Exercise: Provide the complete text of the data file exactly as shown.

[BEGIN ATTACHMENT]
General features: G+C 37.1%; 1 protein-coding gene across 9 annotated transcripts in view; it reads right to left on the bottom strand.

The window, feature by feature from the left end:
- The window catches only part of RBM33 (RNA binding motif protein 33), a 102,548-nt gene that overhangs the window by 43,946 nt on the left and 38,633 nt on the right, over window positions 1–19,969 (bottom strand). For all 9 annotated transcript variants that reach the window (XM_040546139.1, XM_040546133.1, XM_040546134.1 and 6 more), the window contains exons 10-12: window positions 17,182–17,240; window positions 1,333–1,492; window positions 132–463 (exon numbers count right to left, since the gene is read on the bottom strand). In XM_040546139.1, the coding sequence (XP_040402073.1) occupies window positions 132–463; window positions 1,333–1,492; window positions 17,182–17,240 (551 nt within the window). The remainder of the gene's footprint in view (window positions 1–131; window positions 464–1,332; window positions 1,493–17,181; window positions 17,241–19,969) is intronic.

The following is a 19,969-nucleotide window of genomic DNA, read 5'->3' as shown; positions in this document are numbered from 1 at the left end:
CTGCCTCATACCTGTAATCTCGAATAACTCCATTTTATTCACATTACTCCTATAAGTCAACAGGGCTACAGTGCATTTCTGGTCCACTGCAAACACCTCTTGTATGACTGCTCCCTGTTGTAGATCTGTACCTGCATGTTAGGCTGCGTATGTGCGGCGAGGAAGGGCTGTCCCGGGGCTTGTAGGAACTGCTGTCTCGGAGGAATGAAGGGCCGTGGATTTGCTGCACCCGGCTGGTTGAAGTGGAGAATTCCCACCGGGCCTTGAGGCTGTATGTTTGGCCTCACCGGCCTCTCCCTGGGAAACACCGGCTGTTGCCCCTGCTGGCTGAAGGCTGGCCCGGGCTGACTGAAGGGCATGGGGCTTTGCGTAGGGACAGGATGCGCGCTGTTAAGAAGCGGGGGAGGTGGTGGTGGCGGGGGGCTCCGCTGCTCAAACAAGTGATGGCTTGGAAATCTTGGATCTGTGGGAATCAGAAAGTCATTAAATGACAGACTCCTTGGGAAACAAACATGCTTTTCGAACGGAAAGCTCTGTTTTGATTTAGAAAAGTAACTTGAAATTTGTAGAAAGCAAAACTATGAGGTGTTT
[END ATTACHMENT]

General features: G+C 37.1%; 1 protein-coding gene across 9 annotated transcripts in view; it reads right to left on the bottom strand.

The window, feature by feature from the left end:
- The window catches only part of RBM33 (RNA binding motif protein 33), a 102,548-nt gene that overhangs the window by 43,946 nt on the left and 38,633 nt on the right, over window positions 1–19,969 (bottom strand). For all 9 annotated transcript variants that reach the window (XM_040546139.1, XM_040546133.1, XM_040546134.1 and 6 more), the window contains exons 10-12: window positions 17,182–17,240; window positions 1,333–1,492; window positions 132–463 (exon numbers count right to left, since the gene is read on the bottom strand). In XM_040546139.1, the coding sequence (XP_040402073.1) occupies window positions 132–463; window positions 1,333–1,492; window positions 17,182–17,240 (551 nt within the window). The remainder of the gene's footprint in view (window positions 1–131; window positions 464–1,332; window positions 1,493–17,181; window positions 17,241–19,969) is intronic.

The following is a 19,969-nucleotide window of genomic DNA, read 5'->3' as shown; positions in this document are numbered from 1 at the left end:
CTGCCTCATACCTGTAATCTCGAATAACTCCATTTTATTCACATTACTCCTATAAGTCAACAGGGCTACAGTGCATTTCTGGTCCACTGCAAACACCTCTTGTATGACTGCTCCCTGTTGTAGATCTGTACCTGCATGTTAGGCTGCGTATGTGCGGCGAGGAAGGGCTGTCCCGGGGCTTGTAGGAACTGCTGTCTCGGAGGAATGAAGGGCCGTGGATTTGCTGCACCCGGCTGGTTGAAGTGGAGAATTCCCACCGGGCCTTGAGGCTGTATGTTTGGCCTCACCGGCCTCTCCCTGGGAAACACCGGCTGTTGCCCCTGCTGGCTGAAGGCTGGCCCGGGCTGACTGAAGGGCATGGGGCTTTGCGTAGGGACAGGATGCGCGCTGTTAAGAAGCGGGGGAGGTGGTGGTGGCGGGGGGCTCCGCTGCTCAAACAAGTGATGGCTTGGAAATCTTGGATCTGTGGGAATCAGAAAGTCATTAAATGACAGACTCCTTGGGAAACAAACATGCTTTTCGAACGGAAAGCTCTGTTTTGATTTAGAAAAGTAACTTGAAATTTGTAGAAAGCAAAACTATGAGGTGTTT